In Australia, where one child out of four is overweight or obese, Canstar Blue specializes in rating consumer products and services. This summer, the company released some rather alarming survey results. Just over half—58 percent—of Australian parents have given fast food to their babies and toddlers. An additional 3 percent of parents have not done so, but see no reason not to do it.
Subdividing the survey respondents even further, the researchers asked the fast-food parents whether they felt guilty afterward, and half of them said they did. To put it another way, approximately one fourth of Australian parents have fed their children fast food and subsequently experienced remorse. Approximately another fourth have given their kids fast food with consciences that remained unbothered.
Probably that latter group would be the most important to reach. There is an ominous similarity between the number of obese and overweight children—about one quarter of them—and the number of parents who unapologetically feed fast food to their babies and toddlers—also about one quarter of them. How can they be reached, and how can their minds be changed? Many intelligent and dedicated people are thinking about these questions.
Australia’s Community-Based Initiatives
Recently the Australian Government Department of Health commissioned a nationwide study of community-based initiatives (CBIs) concerned with obesity prevention. Results of the CO-OPs survey were published by OxfordJournals.org. The researchers gathered information from 104 CBIs, something that is not routinely done because no national system is yet in place to keep track of developments on a regular basis. The object was to “describe the reach and characteristics, and to identify and evaluate elements known to contribute to best practice and likely effectiveness and sustainability” of the community-based initiatives.
Most of the studied CBIs focused on either adults or everybody. Of the remainder, 9 percent focused on children from birth to age 5. A slightly larger number (12.5 percent) were centered on children between 5 and 12, and when it came to kids age 12 to 18, only 9 percent of the initiatives concentrated on them. Yesterday, Childhood Obesity News mentioned the differences between Australia’s whites and its people of color. The report says:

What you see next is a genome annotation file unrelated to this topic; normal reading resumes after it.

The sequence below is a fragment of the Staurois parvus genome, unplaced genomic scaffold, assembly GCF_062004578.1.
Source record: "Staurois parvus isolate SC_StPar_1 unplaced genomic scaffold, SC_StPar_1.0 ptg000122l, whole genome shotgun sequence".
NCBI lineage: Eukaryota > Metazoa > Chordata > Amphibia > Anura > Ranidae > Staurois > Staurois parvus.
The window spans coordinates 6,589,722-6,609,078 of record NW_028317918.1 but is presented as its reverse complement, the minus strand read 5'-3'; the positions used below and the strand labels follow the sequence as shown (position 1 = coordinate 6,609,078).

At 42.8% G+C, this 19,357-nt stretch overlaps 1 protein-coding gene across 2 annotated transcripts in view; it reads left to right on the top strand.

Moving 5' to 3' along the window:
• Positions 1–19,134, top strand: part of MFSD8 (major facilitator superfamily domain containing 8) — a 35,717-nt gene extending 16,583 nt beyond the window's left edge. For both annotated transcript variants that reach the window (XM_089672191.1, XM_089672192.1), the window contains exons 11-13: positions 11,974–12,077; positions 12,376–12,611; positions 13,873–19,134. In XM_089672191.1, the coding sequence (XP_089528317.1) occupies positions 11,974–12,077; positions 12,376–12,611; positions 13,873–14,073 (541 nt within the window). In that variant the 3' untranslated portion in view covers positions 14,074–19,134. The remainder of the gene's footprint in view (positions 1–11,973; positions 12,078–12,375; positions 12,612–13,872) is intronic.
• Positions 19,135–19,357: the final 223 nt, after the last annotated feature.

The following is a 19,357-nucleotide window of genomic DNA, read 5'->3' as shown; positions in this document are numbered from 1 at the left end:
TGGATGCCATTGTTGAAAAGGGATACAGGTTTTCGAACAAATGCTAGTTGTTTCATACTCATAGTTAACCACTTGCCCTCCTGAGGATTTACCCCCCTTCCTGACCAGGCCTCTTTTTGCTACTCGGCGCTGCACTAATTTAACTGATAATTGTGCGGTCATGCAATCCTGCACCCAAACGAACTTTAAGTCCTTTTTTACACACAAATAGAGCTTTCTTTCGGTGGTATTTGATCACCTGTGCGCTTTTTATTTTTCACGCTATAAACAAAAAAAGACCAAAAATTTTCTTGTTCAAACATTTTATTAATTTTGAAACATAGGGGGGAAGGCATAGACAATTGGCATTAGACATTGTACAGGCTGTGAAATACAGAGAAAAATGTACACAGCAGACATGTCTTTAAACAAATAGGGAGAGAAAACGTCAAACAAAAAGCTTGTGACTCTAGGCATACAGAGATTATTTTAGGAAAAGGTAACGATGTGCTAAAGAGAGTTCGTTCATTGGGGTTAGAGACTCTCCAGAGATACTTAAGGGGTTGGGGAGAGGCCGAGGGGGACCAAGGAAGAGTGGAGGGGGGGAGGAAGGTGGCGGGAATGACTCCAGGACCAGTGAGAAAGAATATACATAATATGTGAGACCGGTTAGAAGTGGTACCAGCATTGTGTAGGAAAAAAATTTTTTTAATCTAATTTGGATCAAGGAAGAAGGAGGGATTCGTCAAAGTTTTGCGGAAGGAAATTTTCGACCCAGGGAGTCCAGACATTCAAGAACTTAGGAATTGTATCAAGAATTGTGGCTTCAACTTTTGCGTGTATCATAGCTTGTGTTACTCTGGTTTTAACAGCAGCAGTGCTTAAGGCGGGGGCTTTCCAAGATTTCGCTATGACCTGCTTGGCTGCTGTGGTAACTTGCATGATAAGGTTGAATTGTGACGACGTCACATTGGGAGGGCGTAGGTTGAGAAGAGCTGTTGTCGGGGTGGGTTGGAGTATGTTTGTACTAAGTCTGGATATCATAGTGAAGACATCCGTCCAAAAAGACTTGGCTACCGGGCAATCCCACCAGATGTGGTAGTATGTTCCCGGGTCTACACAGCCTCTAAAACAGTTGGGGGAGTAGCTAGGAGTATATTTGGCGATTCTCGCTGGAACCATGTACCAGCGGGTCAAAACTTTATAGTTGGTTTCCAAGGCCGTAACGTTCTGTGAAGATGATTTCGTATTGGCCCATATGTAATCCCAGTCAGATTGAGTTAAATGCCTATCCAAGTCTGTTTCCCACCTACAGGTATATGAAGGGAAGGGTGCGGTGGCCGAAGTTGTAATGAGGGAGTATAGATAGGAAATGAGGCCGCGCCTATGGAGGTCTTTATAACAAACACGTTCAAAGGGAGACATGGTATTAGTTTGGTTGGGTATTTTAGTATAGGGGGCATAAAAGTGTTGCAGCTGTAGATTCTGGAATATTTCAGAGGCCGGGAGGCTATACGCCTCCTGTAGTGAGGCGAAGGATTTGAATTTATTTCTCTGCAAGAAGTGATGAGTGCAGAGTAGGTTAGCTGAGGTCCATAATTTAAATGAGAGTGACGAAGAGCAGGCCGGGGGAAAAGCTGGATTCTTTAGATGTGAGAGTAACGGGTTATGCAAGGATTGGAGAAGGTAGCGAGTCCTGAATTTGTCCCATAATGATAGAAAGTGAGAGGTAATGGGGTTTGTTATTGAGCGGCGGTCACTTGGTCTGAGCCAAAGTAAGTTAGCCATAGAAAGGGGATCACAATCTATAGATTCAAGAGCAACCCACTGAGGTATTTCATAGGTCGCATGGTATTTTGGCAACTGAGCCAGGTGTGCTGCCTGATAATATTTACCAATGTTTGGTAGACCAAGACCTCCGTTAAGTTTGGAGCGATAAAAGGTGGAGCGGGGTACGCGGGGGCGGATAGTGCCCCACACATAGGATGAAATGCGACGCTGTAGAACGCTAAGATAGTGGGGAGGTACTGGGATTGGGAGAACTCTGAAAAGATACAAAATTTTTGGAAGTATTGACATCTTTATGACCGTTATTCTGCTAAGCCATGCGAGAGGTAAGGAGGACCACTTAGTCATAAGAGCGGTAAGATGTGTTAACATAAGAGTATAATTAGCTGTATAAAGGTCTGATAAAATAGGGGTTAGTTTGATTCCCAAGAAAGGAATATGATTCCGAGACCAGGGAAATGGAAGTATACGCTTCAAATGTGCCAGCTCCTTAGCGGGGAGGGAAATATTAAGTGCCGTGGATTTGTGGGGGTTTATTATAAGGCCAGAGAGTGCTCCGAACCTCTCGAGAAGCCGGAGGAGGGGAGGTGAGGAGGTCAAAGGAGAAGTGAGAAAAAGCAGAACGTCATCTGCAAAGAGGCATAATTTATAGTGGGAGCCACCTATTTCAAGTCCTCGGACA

Nearly two-thirds of CBIs (64%) reported targeting more than one vulnerable group (e.g. low socio-economic status, Aboriginal or Torres Strait Islander populations, or culturally and linguistically diverse groups).
While it is generally accepted that CBIs can cost-effectively promote “reductions in unhealthy weight gain,” nobody seems to quite have a handle on why or how. Successful CBIs can accomplish change more swiftly than legislation or the regulation of, for instance, food manufacturers, because those attempts to mold the zeitgeist tend to drag on forever and may be fraught with conflict.
Obesity-prevention CBIs can be based in schools, hospitals, churches, clubs, or even online associations. Often, they have a “spillover” effect on nearby communities. They focus either on healthful eating or physical activity or both, and do not venture into such exotic territories as addiction treatment. In other words, it’s the same old energy-balance dogma. Still, there is no universally applicable definition of a CBI.
Another aim of the study is to “identify and evaluate elements known to contribute to best practice…” Harking back to an era when funding was more readily obtained, the report says:
Best Practice Principles (BPPs) for community-based obesity prevention initiatives also emerged during this time…but their application to practice has not yet been evaluated.
In other words, whether the Best Practices actually are best practices has actually not been determined. During those more abundant days, projects included what the authors call “a disparate range of initiatives with varying characteristics and quality, and whose effectiveness is poorly understood.” This is largely blamed on the “low use of research evidence and existing prevention frameworks.”
Furthermore, not all of the CBIs gave priority to policy change or wider environmental change, and many put their resources into “individual-level strategies which are less likely to produce sustainable outcomes.” The authors do admit that rewriting policy and changing the entire social environment are difficult—but they still favor those methodologies over individual behavior change strategies.
Learn more about the relationship between Australia and Dr. Pretlow’s W8Loss2Go smartphone app!
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Source: “Parents go ga ga for gourmet baby food,” canstarblue.com, 08/07/15
Source: “A snapshot of the scope of obesity prevention practice in Australia,” oxfordjournals.org, 04/28/15
Image by Nam Nguyen